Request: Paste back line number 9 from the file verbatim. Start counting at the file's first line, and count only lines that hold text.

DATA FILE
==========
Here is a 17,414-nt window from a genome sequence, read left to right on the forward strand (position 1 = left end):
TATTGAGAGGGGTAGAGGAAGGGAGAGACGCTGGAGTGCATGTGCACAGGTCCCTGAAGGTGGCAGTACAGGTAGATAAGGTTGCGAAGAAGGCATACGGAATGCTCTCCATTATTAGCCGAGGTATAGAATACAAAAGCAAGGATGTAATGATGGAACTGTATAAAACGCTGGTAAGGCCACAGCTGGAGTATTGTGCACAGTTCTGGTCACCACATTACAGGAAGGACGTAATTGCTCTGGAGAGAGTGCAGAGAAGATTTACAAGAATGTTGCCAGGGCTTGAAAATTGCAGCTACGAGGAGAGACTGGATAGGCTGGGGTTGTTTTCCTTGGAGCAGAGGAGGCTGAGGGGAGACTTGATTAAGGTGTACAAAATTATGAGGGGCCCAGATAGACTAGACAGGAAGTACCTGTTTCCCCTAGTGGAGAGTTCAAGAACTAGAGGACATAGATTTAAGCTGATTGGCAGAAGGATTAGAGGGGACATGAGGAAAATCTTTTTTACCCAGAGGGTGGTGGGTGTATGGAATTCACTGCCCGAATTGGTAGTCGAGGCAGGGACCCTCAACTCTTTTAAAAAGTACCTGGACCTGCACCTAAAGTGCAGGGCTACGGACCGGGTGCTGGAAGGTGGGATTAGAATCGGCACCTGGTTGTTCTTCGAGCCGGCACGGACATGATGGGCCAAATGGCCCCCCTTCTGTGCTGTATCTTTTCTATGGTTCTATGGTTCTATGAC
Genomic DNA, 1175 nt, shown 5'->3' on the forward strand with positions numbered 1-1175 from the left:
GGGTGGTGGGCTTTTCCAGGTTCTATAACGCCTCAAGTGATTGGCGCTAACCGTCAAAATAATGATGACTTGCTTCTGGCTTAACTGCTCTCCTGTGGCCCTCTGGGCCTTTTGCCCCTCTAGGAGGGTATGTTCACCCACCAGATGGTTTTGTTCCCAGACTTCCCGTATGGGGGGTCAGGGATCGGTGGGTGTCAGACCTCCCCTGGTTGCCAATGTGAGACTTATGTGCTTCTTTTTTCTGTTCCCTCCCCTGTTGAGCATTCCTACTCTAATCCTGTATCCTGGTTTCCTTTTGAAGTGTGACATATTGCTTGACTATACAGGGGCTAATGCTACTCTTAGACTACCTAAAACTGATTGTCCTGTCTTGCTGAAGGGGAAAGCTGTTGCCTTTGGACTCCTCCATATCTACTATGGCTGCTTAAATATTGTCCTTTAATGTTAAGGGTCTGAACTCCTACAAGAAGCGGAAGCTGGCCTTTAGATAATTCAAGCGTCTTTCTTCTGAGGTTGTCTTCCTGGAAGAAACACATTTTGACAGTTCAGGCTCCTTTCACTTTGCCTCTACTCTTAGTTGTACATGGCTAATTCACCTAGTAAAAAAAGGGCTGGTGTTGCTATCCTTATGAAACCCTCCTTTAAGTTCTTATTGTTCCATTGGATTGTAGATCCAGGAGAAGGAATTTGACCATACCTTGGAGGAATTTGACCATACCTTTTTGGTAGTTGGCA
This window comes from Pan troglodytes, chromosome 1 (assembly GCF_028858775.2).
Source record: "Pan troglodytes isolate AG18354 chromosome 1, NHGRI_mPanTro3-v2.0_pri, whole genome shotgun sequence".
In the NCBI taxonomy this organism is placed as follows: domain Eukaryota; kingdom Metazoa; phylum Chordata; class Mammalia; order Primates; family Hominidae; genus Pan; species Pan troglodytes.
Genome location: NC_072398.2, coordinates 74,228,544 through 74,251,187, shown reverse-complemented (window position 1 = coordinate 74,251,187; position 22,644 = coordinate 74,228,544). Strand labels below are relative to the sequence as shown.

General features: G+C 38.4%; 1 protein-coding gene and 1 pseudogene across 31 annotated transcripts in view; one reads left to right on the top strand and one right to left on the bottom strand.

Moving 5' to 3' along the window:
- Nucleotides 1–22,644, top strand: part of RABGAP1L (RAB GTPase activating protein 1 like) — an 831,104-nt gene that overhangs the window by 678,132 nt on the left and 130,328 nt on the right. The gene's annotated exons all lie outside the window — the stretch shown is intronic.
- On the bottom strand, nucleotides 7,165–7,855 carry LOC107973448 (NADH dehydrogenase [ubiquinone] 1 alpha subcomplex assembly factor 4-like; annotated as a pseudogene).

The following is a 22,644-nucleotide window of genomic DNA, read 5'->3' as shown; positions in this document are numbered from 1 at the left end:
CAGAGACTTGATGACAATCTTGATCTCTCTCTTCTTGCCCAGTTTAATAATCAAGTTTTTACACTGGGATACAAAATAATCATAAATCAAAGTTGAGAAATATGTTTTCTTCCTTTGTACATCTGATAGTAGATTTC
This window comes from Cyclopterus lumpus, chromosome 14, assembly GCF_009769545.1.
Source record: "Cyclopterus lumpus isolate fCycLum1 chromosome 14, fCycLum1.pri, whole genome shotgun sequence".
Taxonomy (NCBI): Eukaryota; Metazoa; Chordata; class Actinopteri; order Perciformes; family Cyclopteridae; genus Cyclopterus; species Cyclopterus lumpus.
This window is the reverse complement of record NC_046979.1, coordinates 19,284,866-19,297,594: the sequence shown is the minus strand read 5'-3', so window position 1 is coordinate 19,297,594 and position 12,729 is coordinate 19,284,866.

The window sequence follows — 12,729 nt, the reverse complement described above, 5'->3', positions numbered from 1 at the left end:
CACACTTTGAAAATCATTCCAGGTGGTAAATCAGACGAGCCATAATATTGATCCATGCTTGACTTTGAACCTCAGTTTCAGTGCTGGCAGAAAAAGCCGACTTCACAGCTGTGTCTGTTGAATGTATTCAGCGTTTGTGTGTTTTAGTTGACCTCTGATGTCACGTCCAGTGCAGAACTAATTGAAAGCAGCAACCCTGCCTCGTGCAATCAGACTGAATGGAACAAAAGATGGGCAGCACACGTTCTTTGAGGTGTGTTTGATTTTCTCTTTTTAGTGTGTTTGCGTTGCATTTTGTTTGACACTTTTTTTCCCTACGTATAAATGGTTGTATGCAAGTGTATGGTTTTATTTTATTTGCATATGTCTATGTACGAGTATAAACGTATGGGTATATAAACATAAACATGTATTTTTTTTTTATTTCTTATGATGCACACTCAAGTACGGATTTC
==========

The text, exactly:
General features: G+C 38.4%; 1 protein-coding gene and 1 pseudogene across 31 annotated transcripts in view; one reads left to right on the top strand and one right to left on the bottom strand.